Peer review is the heart of the academic publishing industry and is extremely important to maintain the excellency of the published scholarly literature. However, with the rapid rise in the number of cases reported for ethical violations due to pressure to publish, predatory journals, fake peer reviews, data manipulation, etc.; the need of the hour is to focus on improving the quality of the peer-review process and maintaining the trust of the research community. This infographic provides an overview of the underlying challenges in the peer review process and the best approaches to overcome those challenges to help uplift the quality of peer review. The major factors that would help revamp the peer review process are:
- Standardizing the review process
Although the peer review workflow is common in most journals but some journals still differ in certain aspects like turnaround times for reviews, review submission systems, reviewing policies, etc. Streamlining and standardizing the review process by adopting innovative approaches like transferable peer review would definitely take the burden off the scholarly community and address some of the current challenges.
- Maintaining the integrity
Peer review is used for validating research before it is communicated to the entire community. To maintain the sanctity of the process, it is essential that reviewers follow the ethical principles at every step of the peer-review process.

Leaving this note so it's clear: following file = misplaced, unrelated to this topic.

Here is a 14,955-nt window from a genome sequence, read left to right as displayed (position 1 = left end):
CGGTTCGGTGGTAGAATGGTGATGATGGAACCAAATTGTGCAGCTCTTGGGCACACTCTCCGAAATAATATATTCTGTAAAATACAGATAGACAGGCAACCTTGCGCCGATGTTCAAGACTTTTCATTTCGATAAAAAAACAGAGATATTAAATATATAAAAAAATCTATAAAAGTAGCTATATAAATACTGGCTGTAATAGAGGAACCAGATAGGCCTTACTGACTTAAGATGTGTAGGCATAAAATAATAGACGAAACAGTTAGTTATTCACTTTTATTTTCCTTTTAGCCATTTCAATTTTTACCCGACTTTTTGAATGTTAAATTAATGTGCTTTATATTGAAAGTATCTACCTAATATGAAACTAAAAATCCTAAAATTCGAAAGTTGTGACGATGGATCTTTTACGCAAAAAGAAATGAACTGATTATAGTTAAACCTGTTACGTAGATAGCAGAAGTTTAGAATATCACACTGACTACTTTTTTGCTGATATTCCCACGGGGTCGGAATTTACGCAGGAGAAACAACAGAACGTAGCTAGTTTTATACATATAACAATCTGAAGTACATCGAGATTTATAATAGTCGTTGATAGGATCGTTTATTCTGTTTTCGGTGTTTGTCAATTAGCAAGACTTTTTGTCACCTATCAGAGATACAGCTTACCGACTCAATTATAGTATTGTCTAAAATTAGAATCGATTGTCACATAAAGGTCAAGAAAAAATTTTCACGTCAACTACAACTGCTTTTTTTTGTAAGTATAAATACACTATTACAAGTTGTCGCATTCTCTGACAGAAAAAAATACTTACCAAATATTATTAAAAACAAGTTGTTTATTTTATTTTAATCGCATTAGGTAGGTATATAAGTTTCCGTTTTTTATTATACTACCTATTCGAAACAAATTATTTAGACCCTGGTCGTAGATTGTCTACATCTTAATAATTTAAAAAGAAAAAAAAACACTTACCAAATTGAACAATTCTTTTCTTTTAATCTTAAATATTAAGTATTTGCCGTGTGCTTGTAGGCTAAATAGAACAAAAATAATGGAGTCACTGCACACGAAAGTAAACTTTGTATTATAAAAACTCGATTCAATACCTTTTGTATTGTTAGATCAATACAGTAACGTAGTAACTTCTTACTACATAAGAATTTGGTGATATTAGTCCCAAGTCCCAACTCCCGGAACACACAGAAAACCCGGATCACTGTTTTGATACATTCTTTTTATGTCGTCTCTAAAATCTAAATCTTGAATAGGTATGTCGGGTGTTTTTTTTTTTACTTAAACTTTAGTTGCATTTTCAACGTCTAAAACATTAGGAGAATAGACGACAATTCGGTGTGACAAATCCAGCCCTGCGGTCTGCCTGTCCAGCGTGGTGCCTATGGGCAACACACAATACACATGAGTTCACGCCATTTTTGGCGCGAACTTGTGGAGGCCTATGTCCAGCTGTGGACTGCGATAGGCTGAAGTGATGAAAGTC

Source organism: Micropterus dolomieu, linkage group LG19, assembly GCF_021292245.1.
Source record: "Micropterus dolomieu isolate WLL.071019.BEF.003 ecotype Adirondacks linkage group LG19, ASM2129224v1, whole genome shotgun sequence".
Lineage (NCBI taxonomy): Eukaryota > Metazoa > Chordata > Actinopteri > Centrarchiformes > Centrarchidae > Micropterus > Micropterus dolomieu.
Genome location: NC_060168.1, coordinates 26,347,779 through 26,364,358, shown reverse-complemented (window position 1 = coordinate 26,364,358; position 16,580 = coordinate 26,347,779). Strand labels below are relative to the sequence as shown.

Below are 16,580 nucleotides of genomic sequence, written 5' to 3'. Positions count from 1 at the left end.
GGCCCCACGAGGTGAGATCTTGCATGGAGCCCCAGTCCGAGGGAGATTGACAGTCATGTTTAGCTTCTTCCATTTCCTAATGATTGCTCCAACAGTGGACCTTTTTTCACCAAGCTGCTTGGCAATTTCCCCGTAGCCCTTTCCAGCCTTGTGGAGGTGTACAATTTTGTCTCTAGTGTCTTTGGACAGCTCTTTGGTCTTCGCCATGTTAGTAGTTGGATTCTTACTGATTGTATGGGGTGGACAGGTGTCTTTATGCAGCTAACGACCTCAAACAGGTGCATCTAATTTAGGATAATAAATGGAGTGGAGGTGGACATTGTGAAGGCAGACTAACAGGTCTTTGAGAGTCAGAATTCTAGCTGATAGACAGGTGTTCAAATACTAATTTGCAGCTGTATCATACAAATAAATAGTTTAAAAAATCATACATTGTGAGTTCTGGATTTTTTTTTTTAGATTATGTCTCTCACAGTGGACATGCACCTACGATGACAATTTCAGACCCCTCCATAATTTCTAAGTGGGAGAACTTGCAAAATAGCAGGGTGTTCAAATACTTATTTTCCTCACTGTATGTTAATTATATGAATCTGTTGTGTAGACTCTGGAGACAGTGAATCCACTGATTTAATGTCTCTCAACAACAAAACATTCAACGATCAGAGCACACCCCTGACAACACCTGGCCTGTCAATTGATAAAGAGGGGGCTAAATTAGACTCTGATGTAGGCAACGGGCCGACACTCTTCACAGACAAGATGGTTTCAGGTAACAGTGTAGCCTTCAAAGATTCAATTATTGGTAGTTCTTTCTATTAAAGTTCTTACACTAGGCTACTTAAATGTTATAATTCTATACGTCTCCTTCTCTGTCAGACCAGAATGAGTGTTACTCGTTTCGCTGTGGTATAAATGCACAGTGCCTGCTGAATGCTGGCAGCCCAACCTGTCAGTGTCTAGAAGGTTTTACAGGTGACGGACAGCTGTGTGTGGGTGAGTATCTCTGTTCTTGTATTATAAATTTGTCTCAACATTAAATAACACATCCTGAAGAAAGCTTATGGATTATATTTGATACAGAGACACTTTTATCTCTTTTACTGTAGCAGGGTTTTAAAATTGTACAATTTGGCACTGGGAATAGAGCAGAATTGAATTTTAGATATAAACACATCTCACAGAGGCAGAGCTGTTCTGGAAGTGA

- Diversifying the reviewer pool
The gradual rise in the number of submissions in the recent times has put a lot of pressure on the limited pool of volunteer reviewers. Collaborating with more expert reviewers from the emerging countries would take off some burden and evenly distribute the load.
- Training the reviewers
Most researchers feel the need for a clearer guidance for reviewing and that a formal training would positively impact their performance as a peer reviewer.
- Rewarding the reviewers
Awarding recognitions, rewards or incentives to to explicitly recognize the peer review contributions of the researchers would boost their spirits and the quality of the published literature.
These are some stumbling blocks which need to be overpassed for a stronger research community.